Disbursements containing both pretax and after-tax contributions may be treated as a single distribution.
The IRS says it has become aware that some plan providers have been treating disbursements from retirement plans that contain both pretax and after-tax contributions as a single distribution of the aggregate disbursement amount, rather than as separate distributions, as required by the regulations. In proposed regulations and a Notice, the IRS gave its blessing to this treatment, providing rules on how to allocate pretax and after-tax amounts distributed from IRAs, including Roth IRAs, to multiple destinations.
Current Regs. Sec. 1.402A-1, Q&A-5(a) provides that “any amount paid in a direct rollover is treated as a separate distribution from any amount paid directly to the employee.” Under the proposed amendment, that separate distribution requirement would not apply to distributions made on or after Jan. 1, 2015, or, if the taxpayer chooses, on or after Sept. 19, 2014, the date the proposed regulations were filed for public inspection in the Federal Register.
Under the new rules, all disbursements of benefits from the plan to the recipient that are scheduled to be made at the same time are treated as a single distribution regardless of whether the recipient has directed them to be made to a single destination or multiple destinations.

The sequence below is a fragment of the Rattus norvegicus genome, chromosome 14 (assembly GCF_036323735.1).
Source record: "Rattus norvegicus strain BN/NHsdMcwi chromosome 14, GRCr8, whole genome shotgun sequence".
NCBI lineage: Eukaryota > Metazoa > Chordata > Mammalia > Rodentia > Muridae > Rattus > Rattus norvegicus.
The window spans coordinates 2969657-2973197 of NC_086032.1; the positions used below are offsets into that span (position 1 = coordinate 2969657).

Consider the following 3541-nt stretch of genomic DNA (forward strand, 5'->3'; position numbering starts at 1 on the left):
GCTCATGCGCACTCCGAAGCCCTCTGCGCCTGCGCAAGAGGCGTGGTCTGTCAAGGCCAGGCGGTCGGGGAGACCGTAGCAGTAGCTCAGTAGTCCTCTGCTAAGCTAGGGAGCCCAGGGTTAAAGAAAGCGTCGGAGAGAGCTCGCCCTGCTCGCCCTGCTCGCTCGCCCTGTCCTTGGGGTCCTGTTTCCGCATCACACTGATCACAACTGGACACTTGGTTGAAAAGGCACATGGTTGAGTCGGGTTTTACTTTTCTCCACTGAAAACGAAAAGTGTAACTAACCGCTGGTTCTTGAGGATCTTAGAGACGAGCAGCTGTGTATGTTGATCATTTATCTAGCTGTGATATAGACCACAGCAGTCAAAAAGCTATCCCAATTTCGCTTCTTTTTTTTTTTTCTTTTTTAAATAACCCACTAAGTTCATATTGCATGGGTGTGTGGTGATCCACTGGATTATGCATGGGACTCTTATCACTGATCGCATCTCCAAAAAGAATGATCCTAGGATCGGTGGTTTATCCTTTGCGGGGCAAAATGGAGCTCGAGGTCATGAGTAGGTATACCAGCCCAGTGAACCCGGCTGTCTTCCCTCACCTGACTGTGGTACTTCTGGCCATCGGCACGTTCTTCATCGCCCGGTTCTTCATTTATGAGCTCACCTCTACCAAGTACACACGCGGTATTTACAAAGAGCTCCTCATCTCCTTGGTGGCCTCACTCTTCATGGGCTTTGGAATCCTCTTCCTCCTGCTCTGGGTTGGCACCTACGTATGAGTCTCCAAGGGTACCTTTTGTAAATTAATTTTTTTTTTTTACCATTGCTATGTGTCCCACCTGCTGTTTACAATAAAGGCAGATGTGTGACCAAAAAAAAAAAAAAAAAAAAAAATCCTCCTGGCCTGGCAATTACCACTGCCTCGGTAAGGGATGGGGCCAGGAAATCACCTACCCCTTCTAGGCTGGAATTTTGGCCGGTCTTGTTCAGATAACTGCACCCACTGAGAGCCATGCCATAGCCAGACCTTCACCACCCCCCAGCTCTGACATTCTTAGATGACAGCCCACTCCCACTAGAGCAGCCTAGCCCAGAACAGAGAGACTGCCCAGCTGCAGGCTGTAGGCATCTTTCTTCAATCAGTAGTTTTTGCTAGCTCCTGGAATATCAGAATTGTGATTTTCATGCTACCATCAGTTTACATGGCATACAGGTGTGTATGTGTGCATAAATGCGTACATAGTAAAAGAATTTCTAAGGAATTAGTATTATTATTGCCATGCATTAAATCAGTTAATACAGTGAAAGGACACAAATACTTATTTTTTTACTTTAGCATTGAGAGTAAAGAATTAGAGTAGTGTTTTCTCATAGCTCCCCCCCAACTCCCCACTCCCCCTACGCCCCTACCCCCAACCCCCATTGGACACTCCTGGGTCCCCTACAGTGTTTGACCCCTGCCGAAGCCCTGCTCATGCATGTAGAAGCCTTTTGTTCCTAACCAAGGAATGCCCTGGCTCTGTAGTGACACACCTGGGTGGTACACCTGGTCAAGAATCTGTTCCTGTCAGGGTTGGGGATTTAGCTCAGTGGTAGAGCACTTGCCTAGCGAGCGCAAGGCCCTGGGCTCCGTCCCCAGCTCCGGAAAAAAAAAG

If the pretax amount of the aggregated disbursements that are treated as a single distribution is less than the amount of the distribution that is directly rolled over to one or more eligible retirement plans, the entire pretax amount is assigned to the amount of the distribution that is directly rolled over. If the rollover is to two or more plans, then the recipient can select how the pretax amount is allocated among these plans. To make this selection, the recipient must inform the plan administrator before the direct rollovers are made.
If the pretax amount equals or exceeds the amount of the distribution that is directly rolled over, it is assigned to the portion of the distribution that is directly rolled over, up to the amount of the direct rollover. Any remaining pretax amount is then assigned to any 60-day rollovers (not direct rollovers).
If the remaining pretax amount is less than the amount rolled over in 60-day rollovers, the recipient can select how the pretax amount is allocated among the plans that receive 60-day rollovers. If, after the assignment of the pretax amount to direct rollovers and 60-day rollovers, any pretax amount remains, it is includible in the distributee’s gross income. If the amount rolled over to an eligible retirement plan exceeds the portion of the pretax amount assigned or allocated to the plan, the excess is an after-tax amount.
By Sally P. Schreiber, J.D., a JofA senior editor.